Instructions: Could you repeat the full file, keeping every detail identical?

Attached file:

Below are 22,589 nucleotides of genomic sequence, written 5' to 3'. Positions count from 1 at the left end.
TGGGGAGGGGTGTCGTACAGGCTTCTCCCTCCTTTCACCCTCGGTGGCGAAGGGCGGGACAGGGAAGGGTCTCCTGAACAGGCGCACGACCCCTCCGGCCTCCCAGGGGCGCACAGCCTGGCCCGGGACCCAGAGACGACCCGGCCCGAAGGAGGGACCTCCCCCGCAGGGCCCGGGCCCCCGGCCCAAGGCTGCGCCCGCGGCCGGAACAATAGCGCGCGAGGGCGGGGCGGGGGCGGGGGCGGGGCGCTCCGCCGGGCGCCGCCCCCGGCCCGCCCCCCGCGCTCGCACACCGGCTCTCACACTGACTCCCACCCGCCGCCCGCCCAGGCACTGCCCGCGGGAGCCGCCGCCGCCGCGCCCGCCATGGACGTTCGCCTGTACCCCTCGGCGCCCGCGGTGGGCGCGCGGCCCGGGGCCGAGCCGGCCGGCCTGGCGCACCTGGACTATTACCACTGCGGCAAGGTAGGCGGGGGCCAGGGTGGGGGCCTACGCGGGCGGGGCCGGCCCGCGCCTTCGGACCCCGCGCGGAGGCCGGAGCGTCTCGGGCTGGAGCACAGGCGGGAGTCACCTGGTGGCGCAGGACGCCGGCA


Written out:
Below are 22,589 nucleotides of genomic sequence, written 5' to 3'. Positions count from 1 at the left end.
TGGGGAGGGGTGTCGTACAGGCTTCTCCCTCCTTTCACCCTCGGTGGCGAAGGGCGGGACAGGGAAGGGTCTCCTGAACAGGCGCACGACCCCTCCGGCCTCCCAGGGGCGCACAGCCTGGCCCGGGACCCAGAGACGACCCGGCCCGAAGGAGGGACCTCCCCCGCAGGGCCCGGGCCCCCGGCCCAAGGCTGCGCCCGCGGCCGGAACAATAGCGCGCGAGGGCGGGGCGGGGGCGGGGGCGGGGCGCTCCGCCGGGCGCCGCCCCCGGCCCGCCCCCCGCGCTCGCACACCGGCTCTCACACTGACTCCCACCCGCCGCCCGCCCAGGCACTGCCCGCGGGAGCCGCCGCCGCCGCGCCCGCCATGGACGTTCGCCTGTACCCCTCGGCGCCCGCGGTGGGCGCGCGGCCCGGGGCCGAGCCGGCCGGCCTGGCGCACCTGGACTATTACCACTGCGGCAAGGTAGGCGGGGGCCAGGGTGGGGGCCTACGCGGGCGGGGCCGGCCCGCGCCTTCGGACCCCGCGCGGAGGCCGGAGCGTCTCGGGCTGGAGCACAGGCGGGAGTCACCTGGTGGCGCAGGACGCCGGCA